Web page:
A few years ago, my son’s football team was handing out game jerseys during training camp. Our program orders the jerseys in advance in assorted sizes with numbers already on them. Once they’re given out, the last names are added to them.

Bradley looked at the jerseys in his size and settled on No. 3. A short time later, another child picked out his jersey. I don’t remember exactly what number it was, but let’s just say it was 65. One of his parents was overheard saying something to the effect of …

“That number is not good. My son is a wide receiver, and wide receivers don’t wear that number in the NFL.”

I really don’t know if the parent was serious, but it brings up an important topic. If your child is playing youth football because you think he’s making it to the NFL, then he’s playing youth football for the wrong reason. The numbers against that happening are just astronomical.

The funny part is that my wife and I joke with people from time to time that when it comes to Bradley, we don’t need the NFL. We just want a college scholarship. Calm down. We know that the chances of that are also slim. In fact, the NCAA publishes those percentages each year so parents have a realistic view of what’s in front of their children.

Now, there is no doubt that there are kids playing youth football today who will make it the NFL. Others will reach the college level, and most will see their playing careers end in high school or before. The dream of playing at the highest level possible is admirable, but it should not be the reason your child takes the field.

Here are three reasons why your child should play youth football:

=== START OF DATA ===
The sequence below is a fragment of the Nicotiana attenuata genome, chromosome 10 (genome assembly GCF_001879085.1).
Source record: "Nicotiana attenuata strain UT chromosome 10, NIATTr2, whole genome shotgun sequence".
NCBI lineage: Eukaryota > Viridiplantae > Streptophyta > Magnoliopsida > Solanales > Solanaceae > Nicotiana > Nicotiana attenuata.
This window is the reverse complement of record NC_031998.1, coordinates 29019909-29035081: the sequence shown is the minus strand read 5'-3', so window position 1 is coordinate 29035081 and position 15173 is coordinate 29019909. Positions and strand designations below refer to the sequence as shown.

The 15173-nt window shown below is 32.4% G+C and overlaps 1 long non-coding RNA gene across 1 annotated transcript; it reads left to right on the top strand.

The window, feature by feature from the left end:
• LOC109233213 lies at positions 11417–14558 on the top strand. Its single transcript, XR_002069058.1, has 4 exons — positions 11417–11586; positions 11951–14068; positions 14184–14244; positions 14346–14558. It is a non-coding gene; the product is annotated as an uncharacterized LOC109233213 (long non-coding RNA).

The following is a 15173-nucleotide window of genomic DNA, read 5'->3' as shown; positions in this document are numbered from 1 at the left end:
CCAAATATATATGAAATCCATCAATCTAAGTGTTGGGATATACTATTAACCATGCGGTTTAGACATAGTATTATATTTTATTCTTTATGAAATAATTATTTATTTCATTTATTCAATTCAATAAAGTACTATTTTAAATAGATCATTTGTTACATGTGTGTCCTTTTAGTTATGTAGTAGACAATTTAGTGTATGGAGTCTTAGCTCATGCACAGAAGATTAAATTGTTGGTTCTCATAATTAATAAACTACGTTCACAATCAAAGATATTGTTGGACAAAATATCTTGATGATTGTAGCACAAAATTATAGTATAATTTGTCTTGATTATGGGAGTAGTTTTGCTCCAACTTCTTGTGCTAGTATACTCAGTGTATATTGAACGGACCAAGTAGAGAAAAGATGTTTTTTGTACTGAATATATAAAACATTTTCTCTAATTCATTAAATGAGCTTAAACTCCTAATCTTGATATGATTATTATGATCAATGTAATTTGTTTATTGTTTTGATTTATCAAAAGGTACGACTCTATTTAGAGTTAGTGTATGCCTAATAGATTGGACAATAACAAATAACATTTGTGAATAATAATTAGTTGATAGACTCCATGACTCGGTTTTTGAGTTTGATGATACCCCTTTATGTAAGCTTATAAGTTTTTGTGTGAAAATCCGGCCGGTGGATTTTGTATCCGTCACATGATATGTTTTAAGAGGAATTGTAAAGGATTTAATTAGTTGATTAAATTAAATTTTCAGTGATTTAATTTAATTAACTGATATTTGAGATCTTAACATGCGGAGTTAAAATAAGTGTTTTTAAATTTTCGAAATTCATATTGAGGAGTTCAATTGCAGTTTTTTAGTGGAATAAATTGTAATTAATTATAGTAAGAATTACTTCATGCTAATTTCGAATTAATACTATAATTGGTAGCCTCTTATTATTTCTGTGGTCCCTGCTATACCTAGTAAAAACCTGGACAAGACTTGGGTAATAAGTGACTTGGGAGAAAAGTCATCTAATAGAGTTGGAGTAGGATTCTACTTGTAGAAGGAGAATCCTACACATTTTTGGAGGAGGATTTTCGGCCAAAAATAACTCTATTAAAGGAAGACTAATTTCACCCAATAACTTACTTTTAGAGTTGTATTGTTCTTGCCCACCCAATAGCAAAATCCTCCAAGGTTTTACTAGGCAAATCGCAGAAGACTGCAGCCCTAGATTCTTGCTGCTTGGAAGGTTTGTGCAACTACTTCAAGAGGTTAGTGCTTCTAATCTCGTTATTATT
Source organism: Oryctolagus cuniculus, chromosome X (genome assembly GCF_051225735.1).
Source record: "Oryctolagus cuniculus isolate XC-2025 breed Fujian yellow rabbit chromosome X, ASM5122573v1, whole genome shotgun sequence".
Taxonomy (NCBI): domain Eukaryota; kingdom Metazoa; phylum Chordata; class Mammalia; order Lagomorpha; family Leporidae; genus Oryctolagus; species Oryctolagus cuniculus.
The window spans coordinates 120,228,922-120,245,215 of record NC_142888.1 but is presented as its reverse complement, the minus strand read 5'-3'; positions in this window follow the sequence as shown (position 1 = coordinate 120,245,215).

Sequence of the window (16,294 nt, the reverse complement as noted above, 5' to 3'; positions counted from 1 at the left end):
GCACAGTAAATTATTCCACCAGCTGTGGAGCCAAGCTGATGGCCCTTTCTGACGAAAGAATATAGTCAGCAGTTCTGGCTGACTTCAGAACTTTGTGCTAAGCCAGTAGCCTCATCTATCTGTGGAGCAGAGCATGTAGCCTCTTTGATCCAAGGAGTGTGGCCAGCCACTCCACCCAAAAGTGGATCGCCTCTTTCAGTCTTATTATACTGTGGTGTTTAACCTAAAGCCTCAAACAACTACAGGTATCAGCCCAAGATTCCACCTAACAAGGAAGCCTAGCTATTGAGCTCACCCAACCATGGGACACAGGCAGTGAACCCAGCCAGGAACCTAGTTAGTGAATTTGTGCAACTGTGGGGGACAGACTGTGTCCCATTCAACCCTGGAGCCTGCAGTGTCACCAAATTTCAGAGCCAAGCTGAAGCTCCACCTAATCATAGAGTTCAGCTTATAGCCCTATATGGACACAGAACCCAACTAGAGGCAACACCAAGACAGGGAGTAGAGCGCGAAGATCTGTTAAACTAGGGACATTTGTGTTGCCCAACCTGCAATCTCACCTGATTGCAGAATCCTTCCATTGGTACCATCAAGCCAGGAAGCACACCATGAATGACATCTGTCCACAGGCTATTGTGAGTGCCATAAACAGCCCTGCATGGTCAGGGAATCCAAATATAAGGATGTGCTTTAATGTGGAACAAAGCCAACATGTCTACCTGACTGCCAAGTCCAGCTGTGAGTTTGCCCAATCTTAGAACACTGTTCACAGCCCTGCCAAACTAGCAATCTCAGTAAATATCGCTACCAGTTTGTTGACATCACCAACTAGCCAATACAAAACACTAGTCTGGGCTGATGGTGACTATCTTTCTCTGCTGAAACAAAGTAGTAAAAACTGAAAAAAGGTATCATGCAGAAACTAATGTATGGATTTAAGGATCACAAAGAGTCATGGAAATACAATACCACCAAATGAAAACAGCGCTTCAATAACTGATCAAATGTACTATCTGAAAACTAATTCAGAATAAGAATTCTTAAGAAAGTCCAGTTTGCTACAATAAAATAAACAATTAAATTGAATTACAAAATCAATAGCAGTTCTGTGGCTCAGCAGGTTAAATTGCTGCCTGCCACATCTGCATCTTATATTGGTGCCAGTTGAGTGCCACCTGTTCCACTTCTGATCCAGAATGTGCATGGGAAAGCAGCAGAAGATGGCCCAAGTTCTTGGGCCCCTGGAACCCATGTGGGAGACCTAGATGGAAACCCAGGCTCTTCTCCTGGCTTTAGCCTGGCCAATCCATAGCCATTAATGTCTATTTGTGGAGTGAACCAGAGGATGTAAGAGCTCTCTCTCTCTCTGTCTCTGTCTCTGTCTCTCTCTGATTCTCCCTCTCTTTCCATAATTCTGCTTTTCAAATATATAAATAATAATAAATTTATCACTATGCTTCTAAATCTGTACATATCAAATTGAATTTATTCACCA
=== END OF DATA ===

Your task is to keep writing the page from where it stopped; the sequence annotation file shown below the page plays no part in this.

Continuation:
• For the love of the game. A child should never play a sport that he or she doesn’t like. My wife and I discuss that with both of our children. Bradley plays football because he loves the sport. He’s been around it from a young age as I used to take him to practices when I was the radio announcer for the New York Dragons of the Arena Football League. From the baby carrier to running around with the players after practice, Bradley fell in love with football and carries that passion to this day.
  • Physical activity. We live in a society where an increasing number of children are inactive. According to a 2012 Centers for Disease Control and Prevention report, 1 in 6 U.S. children are obese. A little fun playing Madden is fine, but not moving around is not good for a child. Kids need to be active and playing something. Whether its tackle or flag football, those are great ways for a child to run around and stay in shape.
  • Teamwork and discipline. During my 26 years in sports media, I’ve had many football players tell me that the sport played a big role in their lives, not just on the field but also off-the field. I’ve also had many parents tell me how important it is for their kids to play, and I’ve seen this as well during the six years that Bradley has played. Playing youth football is a great way to build discipline in a child, and it is a terrific tool for learning how important teamwork is. It’s a sport where you really have to concentrate on your job and be able to trust what your teammates are doing.

Every kid who plays youth football dreams of making it to the NFL. It could just be having a catch with a parent or sibling, and a child will pretend that he or she is hauling in the game winning catch in the Super Bowl.

It’s great to dream and to have goals in life, but that’s just a kid being a kid. A parent shouldn’t have such lofty expectations or put that kind of pressure on a child.

Children should play football because they like it, to have fun and to learn some important life lessons. My son Bradley loves playing football, and he would love to play at the next level. We go to see our local high school team play from time to time, and Bradley wonders what it would be like to be out on that field five years or so if the opportunity comes about.

But that’s not why he plays. He plays because it’s fun, he’s making friends for life, and he’s using it as a tool to grow. That’s all my wife and I can ask for as parents.

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